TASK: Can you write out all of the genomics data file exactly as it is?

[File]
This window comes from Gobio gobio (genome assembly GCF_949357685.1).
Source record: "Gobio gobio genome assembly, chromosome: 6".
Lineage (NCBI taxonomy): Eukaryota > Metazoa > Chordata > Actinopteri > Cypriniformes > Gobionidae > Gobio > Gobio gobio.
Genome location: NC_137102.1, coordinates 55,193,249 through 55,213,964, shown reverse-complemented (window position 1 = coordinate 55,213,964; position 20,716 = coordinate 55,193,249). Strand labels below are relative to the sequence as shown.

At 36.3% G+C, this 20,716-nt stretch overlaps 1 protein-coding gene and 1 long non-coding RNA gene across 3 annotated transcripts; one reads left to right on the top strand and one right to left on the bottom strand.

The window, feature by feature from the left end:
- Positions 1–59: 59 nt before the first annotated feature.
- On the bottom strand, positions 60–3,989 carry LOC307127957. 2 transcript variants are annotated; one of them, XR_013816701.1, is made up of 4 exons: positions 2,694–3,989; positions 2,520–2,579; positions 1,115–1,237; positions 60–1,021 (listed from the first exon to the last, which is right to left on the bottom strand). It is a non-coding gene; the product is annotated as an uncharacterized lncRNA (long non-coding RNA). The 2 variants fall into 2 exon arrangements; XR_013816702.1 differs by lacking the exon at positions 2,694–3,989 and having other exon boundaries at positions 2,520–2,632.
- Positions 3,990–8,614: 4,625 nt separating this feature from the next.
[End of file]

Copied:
This window comes from Gobio gobio (genome assembly GCF_949357685.1).
Source record: "Gobio gobio genome assembly, chromosome: 6".
Lineage (NCBI taxonomy): Eukaryota > Metazoa > Chordata > Actinopteri > Cypriniformes > Gobionidae > Gobio > Gobio gobio.
Genome location: NC_137102.1, coordinates 55,193,249 through 55,213,964, shown reverse-complemented (window position 1 = coordinate 55,213,964; position 20,716 = coordinate 55,193,249). Strand labels below are relative to the sequence as shown.

At 36.3% G+C, this 20,716-nt stretch overlaps 1 protein-coding gene and 1 long non-coding RNA gene across 3 annotated transcripts; one reads left to right on the top strand and one right to left on the bottom strand.

The window, feature by feature from the left end:
- Positions 1–59: 59 nt before the first annotated feature.
- On the bottom strand, positions 60–3,989 carry LOC307127957. 2 transcript variants are annotated; one of them, XR_013816701.1, is made up of 4 exons: positions 2,694–3,989; positions 2,520–2,579; positions 1,115–1,237; positions 60–1,021 (listed from the first exon to the last, which is right to left on the bottom strand). It is a non-coding gene; the product is annotated as an uncharacterized lncRNA (long non-coding RNA). The 2 variants fall into 2 exon arrangements; XR_013816702.1 differs by lacking the exon at positions 2,694–3,989 and having other exon boundaries at positions 2,520–2,632.
- Positions 3,990–8,614: 4,625 nt separating this feature from the next.